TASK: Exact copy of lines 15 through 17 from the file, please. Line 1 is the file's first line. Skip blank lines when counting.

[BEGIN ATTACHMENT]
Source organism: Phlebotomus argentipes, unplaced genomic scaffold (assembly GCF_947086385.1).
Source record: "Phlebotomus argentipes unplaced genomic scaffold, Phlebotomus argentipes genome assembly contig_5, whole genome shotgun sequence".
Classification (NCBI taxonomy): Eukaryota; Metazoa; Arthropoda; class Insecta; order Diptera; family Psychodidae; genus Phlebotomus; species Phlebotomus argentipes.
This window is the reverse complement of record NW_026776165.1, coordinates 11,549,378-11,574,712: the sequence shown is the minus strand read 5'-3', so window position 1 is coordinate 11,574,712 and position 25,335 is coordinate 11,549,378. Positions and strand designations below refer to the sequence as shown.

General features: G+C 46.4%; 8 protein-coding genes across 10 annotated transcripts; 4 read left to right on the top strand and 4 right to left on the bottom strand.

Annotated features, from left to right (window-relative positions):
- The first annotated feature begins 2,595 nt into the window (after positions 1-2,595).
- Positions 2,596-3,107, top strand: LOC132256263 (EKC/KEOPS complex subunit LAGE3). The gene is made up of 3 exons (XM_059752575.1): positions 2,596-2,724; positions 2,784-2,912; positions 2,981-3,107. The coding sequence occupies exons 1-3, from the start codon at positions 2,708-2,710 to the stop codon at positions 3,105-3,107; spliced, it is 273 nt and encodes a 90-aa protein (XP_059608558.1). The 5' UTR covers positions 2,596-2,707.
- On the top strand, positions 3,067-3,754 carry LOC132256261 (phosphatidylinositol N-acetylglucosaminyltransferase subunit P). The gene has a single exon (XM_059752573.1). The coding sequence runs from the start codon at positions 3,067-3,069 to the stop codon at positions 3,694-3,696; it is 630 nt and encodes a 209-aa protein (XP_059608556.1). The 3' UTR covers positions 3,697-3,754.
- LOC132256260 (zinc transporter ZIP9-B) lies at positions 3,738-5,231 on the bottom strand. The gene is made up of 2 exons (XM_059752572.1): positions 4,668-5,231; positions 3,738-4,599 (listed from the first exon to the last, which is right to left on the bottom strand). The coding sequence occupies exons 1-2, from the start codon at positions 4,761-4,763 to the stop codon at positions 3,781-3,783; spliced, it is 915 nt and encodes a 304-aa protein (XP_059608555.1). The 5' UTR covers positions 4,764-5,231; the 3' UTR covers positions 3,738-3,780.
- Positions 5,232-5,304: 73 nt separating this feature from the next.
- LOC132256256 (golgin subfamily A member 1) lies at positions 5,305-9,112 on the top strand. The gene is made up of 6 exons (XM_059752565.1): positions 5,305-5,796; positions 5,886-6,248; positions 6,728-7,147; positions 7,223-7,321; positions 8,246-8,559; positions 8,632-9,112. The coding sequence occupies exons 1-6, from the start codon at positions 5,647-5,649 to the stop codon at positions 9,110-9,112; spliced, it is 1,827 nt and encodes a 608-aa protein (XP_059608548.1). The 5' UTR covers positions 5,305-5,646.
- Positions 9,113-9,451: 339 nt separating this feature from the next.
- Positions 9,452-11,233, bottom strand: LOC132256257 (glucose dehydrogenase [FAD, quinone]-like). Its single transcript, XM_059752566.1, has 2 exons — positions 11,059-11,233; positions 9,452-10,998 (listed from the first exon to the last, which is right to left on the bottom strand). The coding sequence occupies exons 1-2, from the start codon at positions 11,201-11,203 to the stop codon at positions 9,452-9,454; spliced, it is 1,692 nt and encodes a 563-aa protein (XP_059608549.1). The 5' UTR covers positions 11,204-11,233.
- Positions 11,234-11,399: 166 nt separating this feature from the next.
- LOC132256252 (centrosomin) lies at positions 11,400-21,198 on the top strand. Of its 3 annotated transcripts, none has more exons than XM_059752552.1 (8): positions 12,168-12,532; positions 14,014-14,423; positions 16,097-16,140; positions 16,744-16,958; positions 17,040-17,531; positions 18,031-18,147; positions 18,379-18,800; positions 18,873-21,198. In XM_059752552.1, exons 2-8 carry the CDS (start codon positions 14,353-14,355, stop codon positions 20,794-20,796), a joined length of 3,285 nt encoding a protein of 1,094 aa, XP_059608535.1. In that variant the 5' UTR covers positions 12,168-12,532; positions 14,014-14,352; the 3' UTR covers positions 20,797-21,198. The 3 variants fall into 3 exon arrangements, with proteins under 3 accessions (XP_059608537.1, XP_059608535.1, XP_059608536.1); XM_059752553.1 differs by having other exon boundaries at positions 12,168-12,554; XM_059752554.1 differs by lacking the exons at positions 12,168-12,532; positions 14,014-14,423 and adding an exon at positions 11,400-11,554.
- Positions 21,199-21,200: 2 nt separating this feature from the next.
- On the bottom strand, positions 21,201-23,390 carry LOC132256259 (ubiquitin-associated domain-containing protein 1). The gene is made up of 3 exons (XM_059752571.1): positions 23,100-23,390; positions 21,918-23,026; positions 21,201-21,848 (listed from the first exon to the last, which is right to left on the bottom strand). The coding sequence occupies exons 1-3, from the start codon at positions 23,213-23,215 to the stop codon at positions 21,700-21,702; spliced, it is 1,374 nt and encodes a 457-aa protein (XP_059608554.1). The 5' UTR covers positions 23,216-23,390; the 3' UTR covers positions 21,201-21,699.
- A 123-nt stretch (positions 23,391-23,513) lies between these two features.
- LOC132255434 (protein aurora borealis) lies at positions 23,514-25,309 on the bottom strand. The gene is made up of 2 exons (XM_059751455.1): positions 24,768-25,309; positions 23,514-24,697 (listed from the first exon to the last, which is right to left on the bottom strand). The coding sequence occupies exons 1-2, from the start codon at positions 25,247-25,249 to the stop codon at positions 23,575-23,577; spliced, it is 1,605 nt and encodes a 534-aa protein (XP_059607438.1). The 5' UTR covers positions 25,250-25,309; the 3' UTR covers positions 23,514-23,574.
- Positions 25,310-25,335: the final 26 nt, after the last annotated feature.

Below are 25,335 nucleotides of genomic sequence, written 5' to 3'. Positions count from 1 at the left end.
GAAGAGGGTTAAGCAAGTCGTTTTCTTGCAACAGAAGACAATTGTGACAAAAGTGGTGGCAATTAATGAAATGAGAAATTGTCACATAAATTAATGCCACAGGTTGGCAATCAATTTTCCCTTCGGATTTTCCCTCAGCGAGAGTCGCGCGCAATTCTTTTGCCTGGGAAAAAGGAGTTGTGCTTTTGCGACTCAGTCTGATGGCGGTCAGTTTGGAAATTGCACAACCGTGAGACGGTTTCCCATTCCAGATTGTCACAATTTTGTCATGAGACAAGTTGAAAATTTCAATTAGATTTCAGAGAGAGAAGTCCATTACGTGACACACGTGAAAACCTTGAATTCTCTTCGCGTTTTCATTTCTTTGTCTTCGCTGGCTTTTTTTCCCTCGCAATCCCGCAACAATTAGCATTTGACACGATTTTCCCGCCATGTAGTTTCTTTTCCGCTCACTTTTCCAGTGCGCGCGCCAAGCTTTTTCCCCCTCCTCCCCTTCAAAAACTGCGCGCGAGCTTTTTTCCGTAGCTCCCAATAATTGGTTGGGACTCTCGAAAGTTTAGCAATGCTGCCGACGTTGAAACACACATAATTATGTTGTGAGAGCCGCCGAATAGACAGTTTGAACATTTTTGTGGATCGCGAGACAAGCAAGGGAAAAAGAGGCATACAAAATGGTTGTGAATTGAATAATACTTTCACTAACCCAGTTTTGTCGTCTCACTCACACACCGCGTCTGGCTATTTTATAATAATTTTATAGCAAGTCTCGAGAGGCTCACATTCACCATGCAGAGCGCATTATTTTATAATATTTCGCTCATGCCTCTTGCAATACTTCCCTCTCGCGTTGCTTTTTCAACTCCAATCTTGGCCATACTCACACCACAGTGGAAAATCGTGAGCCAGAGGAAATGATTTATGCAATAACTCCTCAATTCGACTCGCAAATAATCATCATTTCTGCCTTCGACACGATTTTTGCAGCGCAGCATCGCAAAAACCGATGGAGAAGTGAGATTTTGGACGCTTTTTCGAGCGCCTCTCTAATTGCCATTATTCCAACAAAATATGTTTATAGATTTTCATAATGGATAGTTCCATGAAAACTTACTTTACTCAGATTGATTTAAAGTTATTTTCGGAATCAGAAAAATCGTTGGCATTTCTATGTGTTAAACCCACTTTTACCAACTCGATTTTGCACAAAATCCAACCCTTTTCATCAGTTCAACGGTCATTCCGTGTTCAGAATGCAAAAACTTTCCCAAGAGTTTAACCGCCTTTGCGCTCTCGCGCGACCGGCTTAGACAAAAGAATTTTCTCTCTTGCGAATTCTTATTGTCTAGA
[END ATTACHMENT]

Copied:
- Positions 11,234-11,399: 166 nt separating this feature from the next.
- LOC132256252 (centrosomin) lies at positions 11,400-21,198 on the top strand. Of its 3 annotated transcripts, none has more exons than XM_059752552.1 (8): positions 12,168-12,532; positions 14,014-14,423; positions 16,097-16,140; positions 16,744-16,958; positions 17,040-17,531; positions 18,031-18,147; positions 18,379-18,800; positions 18,873-21,198. In XM_059752552.1, exons 2-8 carry the CDS (start codon positions 14,353-14,355, stop codon positions 20,794-20,796), a joined length of 3,285 nt encoding a protein of 1,094 aa, XP_059608535.1. In that variant the 5' UTR covers positions 12,168-12,532; positions 14,014-14,352; the 3' UTR covers positions 20,797-21,198. The 3 variants fall into 3 exon arrangements, with proteins under 3 accessions (XP_059608537.1, XP_059608535.1, XP_059608536.1); XM_059752553.1 differs by having other exon boundaries at positions 12,168-12,554; XM_059752554.1 differs by lacking the exons at positions 12,168-12,532; positions 14,014-14,423 and adding an exon at positions 11,400-11,554.
- Positions 21,199-21,200: 2 nt separating this feature from the next.